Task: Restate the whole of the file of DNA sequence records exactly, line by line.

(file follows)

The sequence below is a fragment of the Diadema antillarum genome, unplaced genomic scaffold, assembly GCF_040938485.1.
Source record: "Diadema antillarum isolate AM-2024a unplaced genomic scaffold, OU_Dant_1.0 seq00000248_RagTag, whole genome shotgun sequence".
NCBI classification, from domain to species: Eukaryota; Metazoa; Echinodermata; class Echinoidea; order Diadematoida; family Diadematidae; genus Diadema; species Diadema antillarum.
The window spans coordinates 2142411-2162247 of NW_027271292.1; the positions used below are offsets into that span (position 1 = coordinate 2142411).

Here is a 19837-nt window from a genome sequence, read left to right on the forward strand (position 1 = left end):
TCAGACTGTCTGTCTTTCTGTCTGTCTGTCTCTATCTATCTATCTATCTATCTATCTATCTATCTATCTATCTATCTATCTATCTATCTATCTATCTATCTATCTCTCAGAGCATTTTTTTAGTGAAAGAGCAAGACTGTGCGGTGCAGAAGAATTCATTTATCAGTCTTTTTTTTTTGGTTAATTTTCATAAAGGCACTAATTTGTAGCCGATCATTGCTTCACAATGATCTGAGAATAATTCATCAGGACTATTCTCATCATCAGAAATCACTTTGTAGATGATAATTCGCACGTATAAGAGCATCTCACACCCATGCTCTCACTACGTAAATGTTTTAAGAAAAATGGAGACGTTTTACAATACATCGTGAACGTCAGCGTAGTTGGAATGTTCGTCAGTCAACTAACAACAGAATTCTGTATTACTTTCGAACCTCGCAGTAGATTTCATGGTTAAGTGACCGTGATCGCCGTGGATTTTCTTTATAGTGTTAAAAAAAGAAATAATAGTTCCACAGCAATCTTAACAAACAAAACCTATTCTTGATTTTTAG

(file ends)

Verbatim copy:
The sequence below is a fragment of the Diadema antillarum genome, unplaced genomic scaffold, assembly GCF_040938485.1.
Source record: "Diadema antillarum isolate AM-2024a unplaced genomic scaffold, OU_Dant_1.0 seq00000248_RagTag, whole genome shotgun sequence".
NCBI classification, from domain to species: Eukaryota; Metazoa; Echinodermata; class Echinoidea; order Diadematoida; family Diadematidae; genus Diadema; species Diadema antillarum.
The window spans coordinates 2142411-2162247 of NW_027271292.1; the positions used below are offsets into that span (position 1 = coordinate 2142411).

Here is a 19837-nt window from a genome sequence, read left to right on the forward strand (position 1 = left end):
TCAGACTGTCTGTCTTTCTGTCTGTCTGTCTCTATCTATCTATCTATCTATCTATCTATCTATCTATCTATCTATCTATCTATCTATCTATCTATCTATCTATCTCTCAGAGCATTTTTTTAGTGAAAGAGCAAGACTGTGCGGTGCAGAAGAATTCATTTATCAGTCTTTTTTTTTTGGTTAATTTTCATAAAGGCACTAATTTGTAGCCGATCATTGCTTCACAATGATCTGAGAATAATTCATCAGGACTATTCTCATCATCAGAAATCACTTTGTAGATGATAATTCGCACGTATAAGAGCATCTCACACCCATGCTCTCACTACGTAAATGTTTTAAGAAAAATGGAGACGTTTTACAATACATCGTGAACGTCAGCGTAGTTGGAATGTTCGTCAGTCAACTAACAACAGAATTCTGTATTACTTTCGAACCTCGCAGTAGATTTCATGGTTAAGTGACCGTGATCGCCGTGGATTTTCTTTATAGTGTTAAAAAAAGAAATAATAGTTCCACAGCAATCTTAACAAACAAAACCTATTCTTGATTTTTAG